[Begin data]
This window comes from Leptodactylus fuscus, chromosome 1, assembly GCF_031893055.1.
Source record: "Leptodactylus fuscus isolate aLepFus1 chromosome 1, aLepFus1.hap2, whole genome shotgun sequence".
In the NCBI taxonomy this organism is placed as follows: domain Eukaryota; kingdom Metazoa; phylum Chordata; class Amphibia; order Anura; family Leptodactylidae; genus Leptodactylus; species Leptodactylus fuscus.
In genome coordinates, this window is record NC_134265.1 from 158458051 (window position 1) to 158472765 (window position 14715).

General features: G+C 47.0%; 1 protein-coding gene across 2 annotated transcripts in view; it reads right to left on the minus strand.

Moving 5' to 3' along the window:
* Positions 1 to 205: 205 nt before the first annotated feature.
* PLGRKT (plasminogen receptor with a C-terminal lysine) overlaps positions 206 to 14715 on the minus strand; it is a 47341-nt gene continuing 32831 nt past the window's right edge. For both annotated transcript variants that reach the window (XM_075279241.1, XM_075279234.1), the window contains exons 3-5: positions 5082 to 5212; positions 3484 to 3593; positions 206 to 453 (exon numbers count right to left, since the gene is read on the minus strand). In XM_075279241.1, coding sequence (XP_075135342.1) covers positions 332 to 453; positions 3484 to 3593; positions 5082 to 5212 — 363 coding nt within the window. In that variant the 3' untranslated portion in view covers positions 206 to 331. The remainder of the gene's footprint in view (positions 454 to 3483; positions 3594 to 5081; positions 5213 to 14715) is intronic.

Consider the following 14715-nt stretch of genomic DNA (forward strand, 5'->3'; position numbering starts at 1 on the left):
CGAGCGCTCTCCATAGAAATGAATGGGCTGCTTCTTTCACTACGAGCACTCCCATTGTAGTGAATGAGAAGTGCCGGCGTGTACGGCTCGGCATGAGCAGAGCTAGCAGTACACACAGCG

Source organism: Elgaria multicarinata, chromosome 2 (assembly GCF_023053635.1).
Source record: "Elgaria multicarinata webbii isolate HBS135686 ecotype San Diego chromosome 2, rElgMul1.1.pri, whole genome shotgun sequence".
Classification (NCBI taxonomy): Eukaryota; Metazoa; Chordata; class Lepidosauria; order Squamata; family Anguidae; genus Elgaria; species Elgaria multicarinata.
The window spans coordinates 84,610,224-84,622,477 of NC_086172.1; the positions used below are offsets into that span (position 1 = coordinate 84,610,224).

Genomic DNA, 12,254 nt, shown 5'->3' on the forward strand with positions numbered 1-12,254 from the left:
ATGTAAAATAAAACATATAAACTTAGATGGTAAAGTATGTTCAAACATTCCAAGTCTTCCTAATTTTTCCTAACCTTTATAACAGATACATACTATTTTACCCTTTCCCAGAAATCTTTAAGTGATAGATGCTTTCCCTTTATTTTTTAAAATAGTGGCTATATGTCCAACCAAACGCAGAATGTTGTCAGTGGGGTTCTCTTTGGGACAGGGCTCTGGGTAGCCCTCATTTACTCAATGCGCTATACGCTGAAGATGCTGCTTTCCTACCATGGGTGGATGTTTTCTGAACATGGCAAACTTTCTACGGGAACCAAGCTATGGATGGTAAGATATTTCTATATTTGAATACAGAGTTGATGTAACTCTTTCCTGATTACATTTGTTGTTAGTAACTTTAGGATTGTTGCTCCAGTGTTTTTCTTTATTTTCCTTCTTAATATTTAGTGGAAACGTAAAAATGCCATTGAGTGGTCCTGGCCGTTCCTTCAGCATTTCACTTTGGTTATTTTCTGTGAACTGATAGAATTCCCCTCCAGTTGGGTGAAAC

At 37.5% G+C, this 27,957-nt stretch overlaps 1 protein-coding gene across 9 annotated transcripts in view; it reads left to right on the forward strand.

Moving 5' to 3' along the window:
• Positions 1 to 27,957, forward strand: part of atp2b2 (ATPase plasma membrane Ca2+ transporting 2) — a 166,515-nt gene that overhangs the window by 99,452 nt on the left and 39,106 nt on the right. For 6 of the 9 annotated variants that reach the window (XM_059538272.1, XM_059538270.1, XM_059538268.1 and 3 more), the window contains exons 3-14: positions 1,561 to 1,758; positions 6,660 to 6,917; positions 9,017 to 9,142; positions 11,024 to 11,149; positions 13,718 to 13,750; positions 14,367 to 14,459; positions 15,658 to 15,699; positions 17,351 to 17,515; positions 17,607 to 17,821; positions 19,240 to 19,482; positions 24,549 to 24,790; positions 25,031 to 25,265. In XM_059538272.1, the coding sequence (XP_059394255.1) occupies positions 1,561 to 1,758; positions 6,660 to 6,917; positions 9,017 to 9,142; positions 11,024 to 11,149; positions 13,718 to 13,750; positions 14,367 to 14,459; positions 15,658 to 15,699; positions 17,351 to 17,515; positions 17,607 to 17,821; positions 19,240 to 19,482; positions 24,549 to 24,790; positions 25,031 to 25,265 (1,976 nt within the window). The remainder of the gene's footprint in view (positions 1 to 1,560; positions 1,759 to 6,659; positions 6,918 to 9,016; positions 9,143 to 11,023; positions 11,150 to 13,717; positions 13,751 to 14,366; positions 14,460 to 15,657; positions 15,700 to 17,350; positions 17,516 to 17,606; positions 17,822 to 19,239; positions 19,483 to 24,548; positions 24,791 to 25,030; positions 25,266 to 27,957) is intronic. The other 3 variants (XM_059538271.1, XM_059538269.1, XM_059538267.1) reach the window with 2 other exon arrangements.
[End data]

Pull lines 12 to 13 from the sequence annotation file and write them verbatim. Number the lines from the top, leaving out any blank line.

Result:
Source record: "Elgaria multicarinata webbii isolate HBS135686 ecotype San Diego chromosome 2, rElgMul1.1.pri, whole genome shotgun sequence".
Classification (NCBI taxonomy): Eukaryota; Metazoa; Chordata; class Lepidosauria; order Squamata; family Anguidae; genus Elgaria; species Elgaria multicarinata.